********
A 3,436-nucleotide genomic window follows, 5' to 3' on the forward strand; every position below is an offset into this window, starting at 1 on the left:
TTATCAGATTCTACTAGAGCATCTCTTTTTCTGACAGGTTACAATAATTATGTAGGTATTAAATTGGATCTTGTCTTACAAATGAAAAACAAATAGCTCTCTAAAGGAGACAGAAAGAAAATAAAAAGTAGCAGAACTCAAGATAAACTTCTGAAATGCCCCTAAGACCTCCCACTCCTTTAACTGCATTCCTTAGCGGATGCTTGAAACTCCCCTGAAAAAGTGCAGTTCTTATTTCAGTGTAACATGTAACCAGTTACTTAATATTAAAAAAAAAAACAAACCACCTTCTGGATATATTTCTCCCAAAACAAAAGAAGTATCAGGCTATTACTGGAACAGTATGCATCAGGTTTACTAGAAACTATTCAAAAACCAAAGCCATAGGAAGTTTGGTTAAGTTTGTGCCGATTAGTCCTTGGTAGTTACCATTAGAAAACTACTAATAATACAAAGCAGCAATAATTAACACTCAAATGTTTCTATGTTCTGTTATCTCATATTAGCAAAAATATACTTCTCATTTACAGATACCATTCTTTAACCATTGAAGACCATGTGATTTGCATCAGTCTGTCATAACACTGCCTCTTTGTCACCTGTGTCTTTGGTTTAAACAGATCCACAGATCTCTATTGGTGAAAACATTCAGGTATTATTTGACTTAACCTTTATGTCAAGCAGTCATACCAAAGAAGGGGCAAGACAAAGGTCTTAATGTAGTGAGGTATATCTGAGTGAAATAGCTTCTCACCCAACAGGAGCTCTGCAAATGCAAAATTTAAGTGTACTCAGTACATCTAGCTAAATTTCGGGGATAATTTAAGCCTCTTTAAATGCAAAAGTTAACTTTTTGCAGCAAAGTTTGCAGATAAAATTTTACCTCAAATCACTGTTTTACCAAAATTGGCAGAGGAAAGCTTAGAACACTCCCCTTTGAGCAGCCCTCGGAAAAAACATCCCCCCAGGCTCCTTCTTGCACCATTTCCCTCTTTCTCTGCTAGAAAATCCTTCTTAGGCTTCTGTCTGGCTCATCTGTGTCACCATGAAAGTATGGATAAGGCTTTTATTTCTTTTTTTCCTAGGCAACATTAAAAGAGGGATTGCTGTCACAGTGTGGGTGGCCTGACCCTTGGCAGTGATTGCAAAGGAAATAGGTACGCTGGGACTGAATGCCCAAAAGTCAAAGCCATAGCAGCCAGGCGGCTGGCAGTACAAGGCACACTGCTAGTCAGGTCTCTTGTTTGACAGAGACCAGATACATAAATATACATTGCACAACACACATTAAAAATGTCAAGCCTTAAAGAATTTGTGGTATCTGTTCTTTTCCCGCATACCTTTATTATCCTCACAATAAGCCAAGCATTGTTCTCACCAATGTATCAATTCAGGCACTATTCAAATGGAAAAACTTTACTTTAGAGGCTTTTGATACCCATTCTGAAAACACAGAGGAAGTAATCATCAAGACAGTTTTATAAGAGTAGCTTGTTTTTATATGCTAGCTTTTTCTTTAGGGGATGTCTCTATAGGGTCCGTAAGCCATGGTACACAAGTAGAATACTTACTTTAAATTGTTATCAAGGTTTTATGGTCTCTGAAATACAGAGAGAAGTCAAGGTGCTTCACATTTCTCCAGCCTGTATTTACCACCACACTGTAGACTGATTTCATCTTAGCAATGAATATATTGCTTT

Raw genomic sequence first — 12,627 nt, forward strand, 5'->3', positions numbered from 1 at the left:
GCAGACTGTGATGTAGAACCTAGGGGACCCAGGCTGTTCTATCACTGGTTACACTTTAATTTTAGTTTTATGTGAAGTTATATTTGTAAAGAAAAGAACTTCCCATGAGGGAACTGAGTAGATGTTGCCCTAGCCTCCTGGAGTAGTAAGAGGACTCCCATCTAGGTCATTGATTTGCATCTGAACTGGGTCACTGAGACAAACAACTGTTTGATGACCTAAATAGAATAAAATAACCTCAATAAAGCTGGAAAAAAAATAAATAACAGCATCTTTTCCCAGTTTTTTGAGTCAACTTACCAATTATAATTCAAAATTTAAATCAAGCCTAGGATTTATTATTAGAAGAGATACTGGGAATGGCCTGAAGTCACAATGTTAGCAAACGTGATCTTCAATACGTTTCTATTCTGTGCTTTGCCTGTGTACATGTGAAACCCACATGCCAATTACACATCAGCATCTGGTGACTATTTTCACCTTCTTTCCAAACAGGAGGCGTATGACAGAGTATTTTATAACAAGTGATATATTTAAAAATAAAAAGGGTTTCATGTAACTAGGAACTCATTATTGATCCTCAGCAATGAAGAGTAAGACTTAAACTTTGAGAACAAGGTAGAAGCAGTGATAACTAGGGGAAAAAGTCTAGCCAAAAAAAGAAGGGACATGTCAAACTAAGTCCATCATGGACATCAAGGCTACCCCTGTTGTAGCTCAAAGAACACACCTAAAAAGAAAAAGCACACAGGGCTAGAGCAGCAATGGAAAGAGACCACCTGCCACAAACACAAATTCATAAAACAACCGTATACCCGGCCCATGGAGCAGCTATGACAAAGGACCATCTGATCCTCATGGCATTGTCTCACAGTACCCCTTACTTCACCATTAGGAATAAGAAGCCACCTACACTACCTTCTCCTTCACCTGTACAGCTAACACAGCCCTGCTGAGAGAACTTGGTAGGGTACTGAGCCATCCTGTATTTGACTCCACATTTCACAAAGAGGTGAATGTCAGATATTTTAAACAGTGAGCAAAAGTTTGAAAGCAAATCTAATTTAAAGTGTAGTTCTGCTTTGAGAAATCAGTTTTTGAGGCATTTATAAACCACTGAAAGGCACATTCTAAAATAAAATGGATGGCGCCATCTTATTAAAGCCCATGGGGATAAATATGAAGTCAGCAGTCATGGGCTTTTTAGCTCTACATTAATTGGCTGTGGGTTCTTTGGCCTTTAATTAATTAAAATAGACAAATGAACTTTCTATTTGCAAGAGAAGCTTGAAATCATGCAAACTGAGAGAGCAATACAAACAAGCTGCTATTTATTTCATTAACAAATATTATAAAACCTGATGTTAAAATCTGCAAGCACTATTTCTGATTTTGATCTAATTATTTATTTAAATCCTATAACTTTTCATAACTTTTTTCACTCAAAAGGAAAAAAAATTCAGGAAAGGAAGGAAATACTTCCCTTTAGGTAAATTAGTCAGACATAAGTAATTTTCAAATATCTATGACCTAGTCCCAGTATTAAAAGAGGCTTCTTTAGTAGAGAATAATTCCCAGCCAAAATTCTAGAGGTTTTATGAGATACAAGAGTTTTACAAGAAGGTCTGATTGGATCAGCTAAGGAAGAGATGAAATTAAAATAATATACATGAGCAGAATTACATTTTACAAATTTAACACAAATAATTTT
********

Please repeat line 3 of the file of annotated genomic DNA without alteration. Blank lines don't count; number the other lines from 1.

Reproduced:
Raw genomic sequence first — 12,627 nt, forward strand, 5'->3', positions numbered from 1 at the left: